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Project Status: complete

Title: Analysis and interpretation of the 1985 Sequoia transport experiment

Principal Investigator / Author(s): Myrup, Leonard

Contract Number: A6-082-32

Research Program Area: Atmospheric Processes

Topic Areas: Acid Deposition


An analysis and interpretation is presented of the 1985 Aerosol Transport and Characterization Program at Sequoia National Park, sponsored by the California Air Resources Board. Overall, it was found that the program produced unique data sets and interesting new results relating particulate air quality and meteorology in the context of complex terrain. The major conclusion is that the meso-scale wind field, as modulated by synoptic-scale fluctuations, is the chief factor acting to cause variation in particulate concentrations in the park. It is recommended that future work emphasize the following areas: (1) Three-dimensional structure of the meso-scale wind field in the southern Sierra foothills, with particular emphasis in the Fresno Eddy, the San Joaquin Valley nocturnal jet and the apparent convergence zone identified between Fresno and the park. (2) Development of an objective synoptic topology to relate particulate concentration and composition to weather map features. (3) Application of modern numerical meso-scale-wind field models with understanding of the complex wind field in the park. In addition, it was recommended that in future measurement programs, greater effort be made to locate sites completely unaffected by local sources of pollutants.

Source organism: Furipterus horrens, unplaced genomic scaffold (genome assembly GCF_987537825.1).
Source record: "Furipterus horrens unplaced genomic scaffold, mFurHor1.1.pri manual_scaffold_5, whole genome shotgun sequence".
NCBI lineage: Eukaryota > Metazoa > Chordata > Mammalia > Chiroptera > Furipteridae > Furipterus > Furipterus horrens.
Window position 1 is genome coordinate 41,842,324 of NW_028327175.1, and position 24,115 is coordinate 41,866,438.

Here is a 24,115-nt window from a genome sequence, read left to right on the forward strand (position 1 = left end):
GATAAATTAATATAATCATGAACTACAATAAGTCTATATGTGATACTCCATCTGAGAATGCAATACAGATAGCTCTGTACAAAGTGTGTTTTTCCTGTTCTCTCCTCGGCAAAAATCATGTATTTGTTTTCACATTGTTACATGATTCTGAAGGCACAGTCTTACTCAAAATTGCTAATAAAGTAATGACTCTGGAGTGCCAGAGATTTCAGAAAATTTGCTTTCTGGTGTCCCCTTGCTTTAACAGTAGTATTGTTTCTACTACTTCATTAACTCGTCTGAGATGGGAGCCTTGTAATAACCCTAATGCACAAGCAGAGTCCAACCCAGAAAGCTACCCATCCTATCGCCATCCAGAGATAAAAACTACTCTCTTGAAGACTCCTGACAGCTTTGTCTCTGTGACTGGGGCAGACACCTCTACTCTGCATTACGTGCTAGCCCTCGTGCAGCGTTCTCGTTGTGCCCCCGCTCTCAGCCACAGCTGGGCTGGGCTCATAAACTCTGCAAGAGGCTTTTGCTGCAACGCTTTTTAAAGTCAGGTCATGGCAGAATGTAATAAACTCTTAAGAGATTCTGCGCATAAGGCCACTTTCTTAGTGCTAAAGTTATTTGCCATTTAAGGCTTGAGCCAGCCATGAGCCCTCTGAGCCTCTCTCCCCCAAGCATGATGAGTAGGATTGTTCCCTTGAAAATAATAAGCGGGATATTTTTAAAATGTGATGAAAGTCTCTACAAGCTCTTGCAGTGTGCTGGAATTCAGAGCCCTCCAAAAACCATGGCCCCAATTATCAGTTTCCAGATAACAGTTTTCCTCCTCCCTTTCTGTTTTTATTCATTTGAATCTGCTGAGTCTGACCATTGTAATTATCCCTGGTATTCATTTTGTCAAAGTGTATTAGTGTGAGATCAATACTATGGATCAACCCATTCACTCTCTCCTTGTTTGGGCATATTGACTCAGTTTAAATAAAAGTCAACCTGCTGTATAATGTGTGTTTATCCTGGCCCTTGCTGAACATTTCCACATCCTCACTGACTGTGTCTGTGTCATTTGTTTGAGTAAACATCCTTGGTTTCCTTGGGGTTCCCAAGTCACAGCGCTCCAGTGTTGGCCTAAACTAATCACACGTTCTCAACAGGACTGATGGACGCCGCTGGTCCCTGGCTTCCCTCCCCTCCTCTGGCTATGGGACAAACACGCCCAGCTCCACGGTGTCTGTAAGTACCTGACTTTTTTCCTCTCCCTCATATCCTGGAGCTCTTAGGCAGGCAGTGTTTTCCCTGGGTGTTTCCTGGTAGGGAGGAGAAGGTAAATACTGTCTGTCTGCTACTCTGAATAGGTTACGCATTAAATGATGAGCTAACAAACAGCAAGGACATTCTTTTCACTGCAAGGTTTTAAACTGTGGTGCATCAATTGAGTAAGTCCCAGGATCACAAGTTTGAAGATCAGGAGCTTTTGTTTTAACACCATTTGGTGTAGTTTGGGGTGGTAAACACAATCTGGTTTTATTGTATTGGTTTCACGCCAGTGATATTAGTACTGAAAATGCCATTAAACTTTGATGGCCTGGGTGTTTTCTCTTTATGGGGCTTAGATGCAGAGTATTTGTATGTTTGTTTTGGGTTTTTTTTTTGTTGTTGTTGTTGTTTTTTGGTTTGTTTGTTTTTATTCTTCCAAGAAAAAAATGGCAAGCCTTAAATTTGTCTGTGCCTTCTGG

For questions regarding this research project, including available data and progress status, contact: Research Division staff at (916) 445-0753

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